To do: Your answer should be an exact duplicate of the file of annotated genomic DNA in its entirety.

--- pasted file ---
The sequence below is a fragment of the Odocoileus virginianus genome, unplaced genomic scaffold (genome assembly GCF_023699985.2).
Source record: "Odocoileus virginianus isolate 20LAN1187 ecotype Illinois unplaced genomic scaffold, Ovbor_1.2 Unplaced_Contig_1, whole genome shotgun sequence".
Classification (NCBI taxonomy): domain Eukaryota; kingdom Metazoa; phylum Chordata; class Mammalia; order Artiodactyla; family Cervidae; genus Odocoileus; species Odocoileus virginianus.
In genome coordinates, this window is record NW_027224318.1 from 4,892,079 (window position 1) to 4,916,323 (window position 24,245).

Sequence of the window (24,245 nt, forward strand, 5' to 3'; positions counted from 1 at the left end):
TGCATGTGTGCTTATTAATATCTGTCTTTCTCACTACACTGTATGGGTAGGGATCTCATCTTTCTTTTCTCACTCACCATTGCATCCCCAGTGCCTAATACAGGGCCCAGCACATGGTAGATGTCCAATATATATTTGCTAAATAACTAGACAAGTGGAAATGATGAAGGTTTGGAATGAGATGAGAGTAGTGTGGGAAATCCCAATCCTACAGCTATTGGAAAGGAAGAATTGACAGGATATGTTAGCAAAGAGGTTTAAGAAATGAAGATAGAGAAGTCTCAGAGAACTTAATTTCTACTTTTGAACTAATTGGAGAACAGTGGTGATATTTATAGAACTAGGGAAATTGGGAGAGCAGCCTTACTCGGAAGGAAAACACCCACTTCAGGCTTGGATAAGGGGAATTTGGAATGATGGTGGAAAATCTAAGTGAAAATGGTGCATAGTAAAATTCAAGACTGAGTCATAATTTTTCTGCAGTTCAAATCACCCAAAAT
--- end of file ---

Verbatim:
The sequence below is a fragment of the Odocoileus virginianus genome, unplaced genomic scaffold (genome assembly GCF_023699985.2).
Source record: "Odocoileus virginianus isolate 20LAN1187 ecotype Illinois unplaced genomic scaffold, Ovbor_1.2 Unplaced_Contig_1, whole genome shotgun sequence".
Classification (NCBI taxonomy): domain Eukaryota; kingdom Metazoa; phylum Chordata; class Mammalia; order Artiodactyla; family Cervidae; genus Odocoileus; species Odocoileus virginianus.
In genome coordinates, this window is record NW_027224318.1 from 4,892,079 (window position 1) to 4,916,323 (window position 24,245).

Sequence of the window (24,245 nt, forward strand, 5' to 3'; positions counted from 1 at the left end):
TGCATGTGTGCTTATTAATATCTGTCTTTCTCACTACACTGTATGGGTAGGGATCTCATCTTTCTTTTCTCACTCACCATTGCATCCCCAGTGCCTAATACAGGGCCCAGCACATGGTAGATGTCCAATATATATTTGCTAAATAACTAGACAAGTGGAAATGATGAAGGTTTGGAATGAGATGAGAGTAGTGTGGGAAATCCCAATCCTACAGCTATTGGAAAGGAAGAATTGACAGGATATGTTAGCAAAGAGGTTTAAGAAATGAAGATAGAGAAGTCTCAGAGAACTTAATTTCTACTTTTGAACTAATTGGAGAACAGTGGTGATATTTATAGAACTAGGGAAATTGGGAGAGCAGCCTTACTCGGAAGGAAAACACCCACTTCAGGCTTGGATAAGGGGAATTTGGAATGATGGTGGAAAATCTAAGTGAAAATGGTGCATAGTAAAATTCAAGACTGAGTCATAATTTTTCTGCAGTTCAAATCACCCAAAAT